Legislation designed to put a dent in homelessness

Intro. 1211 calls on affordable housing developers who receive subsidies from the city, to set aside 15 percent of all preserved or newly created units for homeless families. Current city policy sets that number at just five percent. 

Activist Nathylin Flowers Adesegun calls on Mayor de Blasio to ratchet up housing for the homeless, at City Hall rally  on Dec. 11.

Councilman pushes for big increase in apartments for the homeless

New legislation being introduced in the City Council would, if passed, require some developers to triple the number of apartments they must set aside for homeless families. 

Intro. 1211 calls on affordable housing developers who receive subsidies from the city, to set aside 15 percent of all preserved or newly created units for homeless families. Current city policy sets that number at just five percent. 

Councilman Rafael Salamanca Jr., who has introduced the bill, joined housing advocates from Coalition for the Homeless, Housing Works, VOCAL-NY, and Neighbors Together on Dec. 11 to stage a teach-in at the entrance of City Hall. They aimed to draw attention to what they say are the shortcomings of the mayor’s current housing plan.

“By no way am I saying this bill will address homelessness completely. But it will make a dent,” said Salamanca in a phone interview, then added angrily, as if addressing the mayor, “You call yourself a progressive leader? Your plan lacks everything progressive.”

A spokesperson for the mayor’s office, Jaclyn Rothenberg, countered that de Blasio has “set a new standard by requiring a minimum 10 percent of apartments in virtually all affordable developments be set aside for homeless New Yorkers.” But Salamanca and the advocates contend that the mayor’s 2017 Housing New York 2.0 plan calls for just five percent set asides for homeless families, not 10. Even 10 percent, they add, wouldn’t be enough in the face of the current crisis. 

More than 60,000 New Yorkers sleep in a city shelter every night, according to data from the Coalition for the Homeless. And the Citizen’s Committee on New York says that more than 60 percent of families entering homelessness came from just 15 community districts in the city, including Mott Haven and Hunts Point. 

On Jan. 14, the proposed bill received a hearing at City Hall. So far, 30 council members have announced their support for the bill. At a Community Board 2 meeting in Hunts Point in December, Salamanca suggested that council members from wealthier districts who have not signed on should set aside their fear of angering developers and do so.

“The mayor needs to take leadership on this issue,” said Jaron Benjamin, Vice President of Community Mobilization at the Bronx-based nonprofit Housing Works. “He needs to listen to homelessness advocates when they say that he’s going to have to extract a better deal from developers. He’s going to have to fight a little bit harder.”

There are signs that the mayor is feeling the heat. According to data from the Coalition for the Homeless, shelter occupancy is up 64 percent since he was inaugurated in 2010, and the issue of homelessness has overshadowed every other issue in the city’s news cycle ever since. In December, de Blasio admitted on The Brian Lehrer Show on WNYC that spiking homelessness during his tenure as mayor amounts to a policy failure.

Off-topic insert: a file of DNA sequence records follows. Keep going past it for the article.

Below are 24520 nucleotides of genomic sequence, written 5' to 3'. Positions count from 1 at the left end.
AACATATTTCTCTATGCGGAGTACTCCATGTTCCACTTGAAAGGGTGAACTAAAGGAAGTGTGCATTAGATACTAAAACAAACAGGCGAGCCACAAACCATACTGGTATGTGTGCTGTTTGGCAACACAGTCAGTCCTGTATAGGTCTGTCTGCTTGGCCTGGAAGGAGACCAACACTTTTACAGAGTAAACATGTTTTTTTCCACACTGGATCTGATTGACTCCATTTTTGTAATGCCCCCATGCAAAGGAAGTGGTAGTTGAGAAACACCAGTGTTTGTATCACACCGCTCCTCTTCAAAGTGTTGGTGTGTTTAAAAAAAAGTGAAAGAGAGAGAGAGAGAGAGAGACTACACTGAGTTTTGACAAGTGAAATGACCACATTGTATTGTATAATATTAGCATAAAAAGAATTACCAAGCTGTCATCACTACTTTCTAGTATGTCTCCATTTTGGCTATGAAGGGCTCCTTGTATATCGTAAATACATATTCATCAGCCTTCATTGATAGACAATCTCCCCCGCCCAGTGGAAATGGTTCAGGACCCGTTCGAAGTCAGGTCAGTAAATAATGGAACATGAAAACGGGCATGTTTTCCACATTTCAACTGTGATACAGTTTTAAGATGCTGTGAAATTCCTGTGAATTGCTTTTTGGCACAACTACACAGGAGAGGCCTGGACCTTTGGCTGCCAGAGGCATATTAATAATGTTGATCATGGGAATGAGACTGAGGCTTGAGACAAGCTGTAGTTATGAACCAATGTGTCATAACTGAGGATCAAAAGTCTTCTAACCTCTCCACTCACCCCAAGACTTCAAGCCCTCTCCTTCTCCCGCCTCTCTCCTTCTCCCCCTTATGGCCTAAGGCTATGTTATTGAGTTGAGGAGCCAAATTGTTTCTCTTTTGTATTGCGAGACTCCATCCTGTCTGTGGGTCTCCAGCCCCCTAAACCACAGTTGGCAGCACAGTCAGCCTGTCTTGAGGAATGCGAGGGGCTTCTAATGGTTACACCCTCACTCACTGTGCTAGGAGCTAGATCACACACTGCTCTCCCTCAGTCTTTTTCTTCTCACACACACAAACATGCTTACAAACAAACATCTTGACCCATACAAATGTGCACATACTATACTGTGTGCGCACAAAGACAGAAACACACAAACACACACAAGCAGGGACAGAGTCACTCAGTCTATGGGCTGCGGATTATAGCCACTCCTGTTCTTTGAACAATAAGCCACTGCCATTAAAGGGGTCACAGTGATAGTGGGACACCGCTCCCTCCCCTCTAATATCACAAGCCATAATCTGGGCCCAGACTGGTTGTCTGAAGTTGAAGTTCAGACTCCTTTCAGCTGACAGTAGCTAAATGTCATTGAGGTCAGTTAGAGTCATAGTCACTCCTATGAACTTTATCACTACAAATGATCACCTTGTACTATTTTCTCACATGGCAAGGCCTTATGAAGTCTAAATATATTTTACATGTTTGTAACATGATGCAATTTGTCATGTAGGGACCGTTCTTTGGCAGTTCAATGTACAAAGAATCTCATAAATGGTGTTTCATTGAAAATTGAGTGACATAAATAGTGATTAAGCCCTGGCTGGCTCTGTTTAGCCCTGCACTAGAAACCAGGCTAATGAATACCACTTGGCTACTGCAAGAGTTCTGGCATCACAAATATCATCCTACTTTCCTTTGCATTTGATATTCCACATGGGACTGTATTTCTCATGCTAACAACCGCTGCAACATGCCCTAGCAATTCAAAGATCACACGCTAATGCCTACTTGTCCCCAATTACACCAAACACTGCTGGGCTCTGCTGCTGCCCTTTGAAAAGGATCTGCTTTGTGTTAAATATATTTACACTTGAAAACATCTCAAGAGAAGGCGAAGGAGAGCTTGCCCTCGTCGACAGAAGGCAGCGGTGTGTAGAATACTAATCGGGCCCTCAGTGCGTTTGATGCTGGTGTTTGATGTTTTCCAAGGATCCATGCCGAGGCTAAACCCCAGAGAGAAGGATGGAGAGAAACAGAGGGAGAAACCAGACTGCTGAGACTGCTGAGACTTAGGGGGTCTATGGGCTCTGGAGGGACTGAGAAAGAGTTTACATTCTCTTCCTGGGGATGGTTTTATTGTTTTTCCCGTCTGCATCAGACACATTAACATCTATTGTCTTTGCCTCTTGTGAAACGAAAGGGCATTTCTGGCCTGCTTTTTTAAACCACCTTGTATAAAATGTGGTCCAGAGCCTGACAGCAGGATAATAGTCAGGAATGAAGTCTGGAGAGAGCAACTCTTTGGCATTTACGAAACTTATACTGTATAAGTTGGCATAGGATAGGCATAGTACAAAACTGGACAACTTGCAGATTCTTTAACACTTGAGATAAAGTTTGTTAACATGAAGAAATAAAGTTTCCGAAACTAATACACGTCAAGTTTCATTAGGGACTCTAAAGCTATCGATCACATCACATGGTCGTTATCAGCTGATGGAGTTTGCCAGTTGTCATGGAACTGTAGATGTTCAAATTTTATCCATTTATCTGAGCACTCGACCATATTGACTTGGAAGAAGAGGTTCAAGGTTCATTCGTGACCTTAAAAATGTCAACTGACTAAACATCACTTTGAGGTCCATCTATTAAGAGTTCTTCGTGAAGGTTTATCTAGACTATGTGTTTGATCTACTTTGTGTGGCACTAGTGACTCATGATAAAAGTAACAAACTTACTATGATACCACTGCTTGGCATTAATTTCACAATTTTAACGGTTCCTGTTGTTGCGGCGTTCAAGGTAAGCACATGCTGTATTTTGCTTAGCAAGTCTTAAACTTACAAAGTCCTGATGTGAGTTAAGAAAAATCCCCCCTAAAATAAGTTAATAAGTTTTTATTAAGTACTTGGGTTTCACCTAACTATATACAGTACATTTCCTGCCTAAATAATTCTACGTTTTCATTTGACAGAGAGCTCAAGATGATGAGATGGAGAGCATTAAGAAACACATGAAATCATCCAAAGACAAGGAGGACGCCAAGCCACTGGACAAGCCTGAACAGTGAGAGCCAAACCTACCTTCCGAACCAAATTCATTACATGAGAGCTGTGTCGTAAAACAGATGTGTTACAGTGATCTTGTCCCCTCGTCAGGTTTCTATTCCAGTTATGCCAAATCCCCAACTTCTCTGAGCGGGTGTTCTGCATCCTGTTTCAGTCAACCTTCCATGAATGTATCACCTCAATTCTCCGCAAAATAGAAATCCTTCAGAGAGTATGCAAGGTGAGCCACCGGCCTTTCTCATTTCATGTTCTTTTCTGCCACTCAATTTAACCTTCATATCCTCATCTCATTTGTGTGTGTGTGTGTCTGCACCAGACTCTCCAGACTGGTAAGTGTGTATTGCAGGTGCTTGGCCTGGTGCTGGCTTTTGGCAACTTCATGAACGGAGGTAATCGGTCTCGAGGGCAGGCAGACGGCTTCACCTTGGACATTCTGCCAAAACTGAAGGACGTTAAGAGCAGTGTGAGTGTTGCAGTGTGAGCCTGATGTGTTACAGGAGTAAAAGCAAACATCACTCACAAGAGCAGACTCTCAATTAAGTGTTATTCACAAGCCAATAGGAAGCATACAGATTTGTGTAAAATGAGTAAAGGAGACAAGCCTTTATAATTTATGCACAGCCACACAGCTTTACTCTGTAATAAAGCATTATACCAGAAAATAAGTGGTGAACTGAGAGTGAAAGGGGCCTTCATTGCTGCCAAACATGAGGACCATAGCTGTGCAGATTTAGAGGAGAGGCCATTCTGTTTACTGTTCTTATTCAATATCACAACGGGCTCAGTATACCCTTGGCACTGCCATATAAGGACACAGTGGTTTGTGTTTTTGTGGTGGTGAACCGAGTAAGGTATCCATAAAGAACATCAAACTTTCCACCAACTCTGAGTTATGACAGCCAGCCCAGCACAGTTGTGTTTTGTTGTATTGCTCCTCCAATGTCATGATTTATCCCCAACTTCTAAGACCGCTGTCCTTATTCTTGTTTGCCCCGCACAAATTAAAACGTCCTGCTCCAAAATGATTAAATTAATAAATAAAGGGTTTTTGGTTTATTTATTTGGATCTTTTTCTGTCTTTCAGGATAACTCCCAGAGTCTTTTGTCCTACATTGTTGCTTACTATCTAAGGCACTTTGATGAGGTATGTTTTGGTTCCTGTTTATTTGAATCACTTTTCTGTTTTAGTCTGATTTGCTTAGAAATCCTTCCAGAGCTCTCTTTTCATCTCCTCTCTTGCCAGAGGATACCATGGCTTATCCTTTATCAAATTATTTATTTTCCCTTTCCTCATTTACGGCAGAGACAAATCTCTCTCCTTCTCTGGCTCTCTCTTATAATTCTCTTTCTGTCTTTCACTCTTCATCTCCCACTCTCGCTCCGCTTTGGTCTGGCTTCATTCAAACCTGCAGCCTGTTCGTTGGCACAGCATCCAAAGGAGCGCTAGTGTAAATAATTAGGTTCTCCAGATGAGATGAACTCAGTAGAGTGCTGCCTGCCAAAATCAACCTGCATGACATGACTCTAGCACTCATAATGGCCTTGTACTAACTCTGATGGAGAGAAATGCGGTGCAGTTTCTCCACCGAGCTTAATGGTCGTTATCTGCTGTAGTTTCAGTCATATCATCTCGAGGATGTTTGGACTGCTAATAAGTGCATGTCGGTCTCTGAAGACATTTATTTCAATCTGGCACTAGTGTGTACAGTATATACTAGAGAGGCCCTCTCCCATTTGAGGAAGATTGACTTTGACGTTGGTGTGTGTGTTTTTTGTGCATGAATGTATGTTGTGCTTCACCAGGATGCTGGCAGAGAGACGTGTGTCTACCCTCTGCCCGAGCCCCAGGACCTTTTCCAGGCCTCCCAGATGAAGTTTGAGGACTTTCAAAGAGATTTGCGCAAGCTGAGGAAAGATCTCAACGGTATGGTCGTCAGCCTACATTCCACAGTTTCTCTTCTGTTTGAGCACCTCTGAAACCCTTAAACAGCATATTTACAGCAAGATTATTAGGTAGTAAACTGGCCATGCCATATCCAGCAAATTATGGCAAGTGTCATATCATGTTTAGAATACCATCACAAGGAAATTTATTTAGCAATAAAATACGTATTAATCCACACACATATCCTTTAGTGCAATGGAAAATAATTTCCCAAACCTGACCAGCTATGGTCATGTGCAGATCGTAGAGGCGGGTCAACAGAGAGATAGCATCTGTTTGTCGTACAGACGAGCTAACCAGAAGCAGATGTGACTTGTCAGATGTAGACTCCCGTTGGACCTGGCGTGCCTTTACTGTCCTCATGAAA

Still, the mayor is showing little sign of bending. According to the spokeswoman, the emphasis on new construction in the proposed bill is more expensive and slower than “providing rental assistance” directly to low- and middle-income New Yorkers would be. 

In a report issued by the City Comptroller’s office in November, Comptroller Scott Stringer followed suit with Salamanca’s plan, recommended replacing the “regressive” Mortgage Recording Tax on home purchases with a more progressive tax structure to help finance tripling the number of apartments for the homeless.

But a spokesman for a trade group that represents construction companies criticized the bill.

“The legislation is more like a slogan than a policy,” said Robert Altman of the Queens-Bronx Building Association in a phone interview. Developers, he said, will not be able to make their money back on rental properties that go to families with very little or no income. “If the homeless can afford to pay for it, fine,” said Altman, adding that an additional subsidy from the city was the only way to make a 15 percent set-aside viable, but that there is no such provision in the bill.

Salamanca points to his South Bronx district, where he has used his clout as head of the Council’s Land Use committee to pressure developers receiving city subsidies to build in the district, to set aside 15 percent of new units for homeless families. Developers remain eager to build in the neighborhood despite that, he said.

In addition, the councilman contends that taxpayers are getting a raw deal from landlords under present policy because the city pays “way above market rate” to house families in shelters, whereas providing those families with housing  subsidies would save the city money.

Jessica Clemente, Executive Director of Melrose-based community development organization Nos Quedamos, says that Salamanca’s bill doesn’t go far enough. Although 15 percent is “a step in the right direction,” the city should call for up to 25 percent of apartments to be set aside to truly make a dent in the current crisis. Private developers, Clemente added, should be required to set aside units for the homeless as well. 

“They get all kinds of tax benefits—how’s that coming back to the city?” she said. “Maybe there’s a way [private developers] could pay for some of this.”

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